If your TV does not support 4K, you can use a regular HDMI cable.

4. Connect the Xbox to the headsets TV or AV receiver for sound

Be aware that the console does not support Bluetooth headsets. If you need a headset there are a few options:

  • buy a headset that supports the Xbox series X (expect to pay over £100 for a decent one which supports the sound performance that the Xbox is capable of)
  • Use a wired headset. The wire will plug in on the controller, not on the console itself.
  • Consider having a headset with microphone as this will be used to chat within the games.

If you plan to connect the console to the TV through an AV Receiver, check that the receiver supports 4K and HDMI 2.1 in case you want the high performance graphics to reach your TV. The console has only one HDMI port (i.e. no separate audio output). If you have an AV receiver that does not support HDMI 2.1, an alternative would be to get an HDMI audio extractor. You connect the Xbox to the extractor, and the extractor to the TV. The extractor would allow the audio to be connected to the receiver separately. Both cables as well as the HDMI extractor should be HDMI 2.1 compatible.

5. Create the Xbox family accounts

To install games and to play on the console you need accounts to be created. From a logical point of view there are three types of accounts: adults (including parents), kids, and guests. If you don’t have them already, you will need to create a Microsoft account for an adult and also one for each child in the household that will be using the console. The child accounts will be restricted and have the parental control of the adult account. While you can create these accounts from the Xbox, you could prepare ahead of the time and create them online.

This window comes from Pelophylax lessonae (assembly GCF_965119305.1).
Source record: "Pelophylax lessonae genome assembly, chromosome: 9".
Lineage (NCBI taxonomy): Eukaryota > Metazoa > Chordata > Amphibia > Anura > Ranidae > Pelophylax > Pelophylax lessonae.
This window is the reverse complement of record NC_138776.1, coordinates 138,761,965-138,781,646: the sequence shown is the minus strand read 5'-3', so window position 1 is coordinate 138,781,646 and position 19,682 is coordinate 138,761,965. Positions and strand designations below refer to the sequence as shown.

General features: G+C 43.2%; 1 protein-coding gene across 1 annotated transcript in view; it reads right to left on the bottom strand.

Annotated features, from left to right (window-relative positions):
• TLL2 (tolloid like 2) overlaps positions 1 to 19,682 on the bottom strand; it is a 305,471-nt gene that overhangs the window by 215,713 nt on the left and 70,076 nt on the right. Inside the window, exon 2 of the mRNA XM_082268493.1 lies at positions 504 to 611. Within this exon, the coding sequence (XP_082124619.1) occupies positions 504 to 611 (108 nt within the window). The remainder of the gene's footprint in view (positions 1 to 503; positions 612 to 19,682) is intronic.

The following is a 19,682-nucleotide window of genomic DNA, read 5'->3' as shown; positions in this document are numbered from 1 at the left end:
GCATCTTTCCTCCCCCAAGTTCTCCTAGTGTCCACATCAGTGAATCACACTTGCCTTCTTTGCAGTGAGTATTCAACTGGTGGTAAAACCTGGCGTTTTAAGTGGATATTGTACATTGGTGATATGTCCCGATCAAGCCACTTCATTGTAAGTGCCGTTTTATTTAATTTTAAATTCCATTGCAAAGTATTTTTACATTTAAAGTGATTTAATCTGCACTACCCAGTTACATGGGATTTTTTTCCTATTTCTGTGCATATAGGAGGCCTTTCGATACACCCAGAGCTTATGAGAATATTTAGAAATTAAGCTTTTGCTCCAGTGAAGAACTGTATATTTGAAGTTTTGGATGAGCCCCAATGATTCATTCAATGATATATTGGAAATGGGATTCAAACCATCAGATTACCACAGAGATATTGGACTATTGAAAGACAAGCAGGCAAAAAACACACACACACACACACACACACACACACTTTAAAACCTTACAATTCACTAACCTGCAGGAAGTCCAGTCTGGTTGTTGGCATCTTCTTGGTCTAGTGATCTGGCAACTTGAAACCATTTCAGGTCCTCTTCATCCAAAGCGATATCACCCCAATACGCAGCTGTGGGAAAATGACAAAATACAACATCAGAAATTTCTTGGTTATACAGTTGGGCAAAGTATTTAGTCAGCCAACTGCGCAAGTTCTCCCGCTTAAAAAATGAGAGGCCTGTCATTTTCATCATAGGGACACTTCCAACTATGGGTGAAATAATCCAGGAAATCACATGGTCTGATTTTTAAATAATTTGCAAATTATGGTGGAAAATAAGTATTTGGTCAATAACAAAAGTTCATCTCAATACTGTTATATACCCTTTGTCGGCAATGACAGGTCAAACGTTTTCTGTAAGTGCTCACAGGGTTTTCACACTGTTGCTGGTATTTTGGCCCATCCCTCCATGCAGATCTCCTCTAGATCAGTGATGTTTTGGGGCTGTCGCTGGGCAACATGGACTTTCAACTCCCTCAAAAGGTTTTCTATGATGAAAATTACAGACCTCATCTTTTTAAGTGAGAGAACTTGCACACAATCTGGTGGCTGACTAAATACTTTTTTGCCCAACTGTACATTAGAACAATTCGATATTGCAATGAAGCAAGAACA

Here is the link where you can sign in to your Microsoft account (adults), or you can create one it if you don’t have it already. You will need an email address (a private one recommended) and should you not have one already, it will give you the option to create one with

Once you have created and are signed in with your account, look for the the family options which will allow you to create the accounts for kids here:

If you have guests that might want to use the Xbox, you can create a guest account so that they don’t use yours or the kids.  See the Settings/System/Signed-Out Content Restrictions. The guest will be able to play the games installed on the console, with the restrictions set by you re age etc. I believe that their data is not saved.

Things to know re user accounts: each account has a gamer nickname called gamertag. When you first create your account, one is created automatically. You can change it once for free (it is likely that the system will automatically append some random numbers at the end of what you have chosen, to make it unique). After that first change you will have to pay to change it again.

6. Connect the Xbox series X to the Internet and troubleshoot issues

The console requires a good connectivity to download games (which are in the region of 40-70GB each) and to play online games (when responses are needed). Assuming a regular home Internet connection:

Ideally, connect the Xbox directly to your internet router with a network cable. This way you avoid issues caused by a weak Wi-Fi. Obviously, if you cannot connect the Xbox with a network cable, or if you are confident that your Wi-Fi is strong, then use Wi-Fi.

This is just a quick guide, so I am not going into details about the networking terms used.
Once the console set up, you have the option to see the network status and test the network speed. Go to Settings/General/Network Settings. While you are there take note of any warnings in the status area to the right of the screen. Some of the useful tests that you can do here are:

  • Test network connection – just a quick one that tells you if you have Internet access
  • Test network and statistics – this has useful details such as the exact download and upload speed (as seen at the console), and the strength of WiFi signal.
  • Test NAT type – The NAT can be Open, Moderate or Strict.  

If you see any messages that mention things like the ones below, you it will likely not be able to run the Store app to install games, or it will impact playing online games:

  • NAT being Moderate or Strict
  • Double NAT detected
  • UPnP not successful

In such cases, you will likely need to change settings on your Internet router or talk to your Internet provider to do so.

7. Install updates